User Manual Privacy Policy Disclaimer Contact us
  Advanced SearchBrowse




Journal Article

Detecting gravitational waves with ground and space interferometers - with special attention to the space project ASTROD


Rüdiger,  Albrecht
Laser Interferometry & Gravitational Wave Astronomy, AEI-Hannover, MPI for Gravitational Physics, Max Planck Society;

External Ressource
No external resources are shared
Fulltext (public)

(Publisher version), 5MB

Supplementary Material (public)
There is no public supplementary material available

Rüdiger, A. (2002). Detecting gravitational waves with ground and space interferometers - with special attention to the space project ASTROD. International Journal of Modern Physics D, 11(7), 963-994.

Cite as: http://hdl.handle.net/11858/00-001M-0000-0013-54E0-7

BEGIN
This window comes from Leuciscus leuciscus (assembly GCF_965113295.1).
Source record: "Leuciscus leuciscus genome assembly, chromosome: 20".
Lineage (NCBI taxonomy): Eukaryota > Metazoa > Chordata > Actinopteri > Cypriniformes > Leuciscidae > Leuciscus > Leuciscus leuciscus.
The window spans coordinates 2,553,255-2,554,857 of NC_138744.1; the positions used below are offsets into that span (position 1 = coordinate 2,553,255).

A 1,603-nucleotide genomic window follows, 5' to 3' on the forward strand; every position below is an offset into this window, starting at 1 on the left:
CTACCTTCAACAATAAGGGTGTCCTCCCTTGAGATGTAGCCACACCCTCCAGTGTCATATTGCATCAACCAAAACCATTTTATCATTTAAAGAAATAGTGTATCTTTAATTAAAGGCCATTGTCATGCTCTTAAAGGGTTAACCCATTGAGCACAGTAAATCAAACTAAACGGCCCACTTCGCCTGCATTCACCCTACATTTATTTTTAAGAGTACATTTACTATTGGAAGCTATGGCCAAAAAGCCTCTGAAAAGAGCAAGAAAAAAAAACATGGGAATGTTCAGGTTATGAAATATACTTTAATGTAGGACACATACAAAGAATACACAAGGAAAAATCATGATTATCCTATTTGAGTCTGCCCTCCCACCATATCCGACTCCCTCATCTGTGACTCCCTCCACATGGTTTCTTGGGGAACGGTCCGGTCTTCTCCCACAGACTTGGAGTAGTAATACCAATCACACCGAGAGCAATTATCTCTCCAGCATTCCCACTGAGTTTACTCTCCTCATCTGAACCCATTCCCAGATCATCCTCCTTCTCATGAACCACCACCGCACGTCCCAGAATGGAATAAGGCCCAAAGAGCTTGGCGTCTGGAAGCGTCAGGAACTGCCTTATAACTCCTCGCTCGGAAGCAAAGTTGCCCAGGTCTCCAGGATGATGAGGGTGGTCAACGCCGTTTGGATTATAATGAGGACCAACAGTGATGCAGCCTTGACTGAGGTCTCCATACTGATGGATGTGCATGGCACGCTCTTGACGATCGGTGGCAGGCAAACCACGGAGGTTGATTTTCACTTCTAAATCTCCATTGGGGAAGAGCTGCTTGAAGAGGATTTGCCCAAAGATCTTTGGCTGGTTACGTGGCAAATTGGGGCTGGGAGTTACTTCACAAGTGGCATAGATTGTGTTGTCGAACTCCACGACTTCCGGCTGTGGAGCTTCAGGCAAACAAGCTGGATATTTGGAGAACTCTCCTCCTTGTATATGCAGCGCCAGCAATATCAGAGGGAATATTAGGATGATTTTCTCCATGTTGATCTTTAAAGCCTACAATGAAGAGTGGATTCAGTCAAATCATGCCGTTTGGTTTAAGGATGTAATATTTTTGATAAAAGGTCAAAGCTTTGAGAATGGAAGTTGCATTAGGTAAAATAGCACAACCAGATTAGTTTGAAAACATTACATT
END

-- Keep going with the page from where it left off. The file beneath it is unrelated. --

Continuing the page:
The existence of gravitational waves is the most prominent of Einstein's predictions that has not yet been directly verified. The space projects LISA and (partially) ASTROD share their goal and principle of operation with the ground-based interferometers currently under construction: the detection and measurement of gravitational waves by laser interferometry. Ground and space detection differ in their frequency ranges, and thus the detectable sources. Towards low frequencies, ground-based detection is limited by seismic noise, and yet more fundamentally by 'gravity gradient noise', thus covering the range from a few Hz to a few kHz. On five sites worldwide, detectors of armlengths from 0.3 to 4 km are nearing completion. they will progressively be put in operation in the years 2002 and 2003. Future enhanced versions are being planned, with scientific data not expected until 2008, i.e. near the launch of the space project LISA. It is only in space that detection of signals below, say, 1 Hz is possible, opening a wide window to a different class of interesting sources of gravitational waves. The project LISA consists of three spacecraft in heliocentric orbits, forming a triangle of 5 million km sides. A technology demonstrator, designed to test vital LISA technologies, is to be launched, aboard a SMART-2 mission, in 2006. The proposed mission ASTROD will, among other goals, also aim at detecting gravitational waves, at even lower frequencies than LISA. Its later start will allow it to benefit from the expertise gained with LISA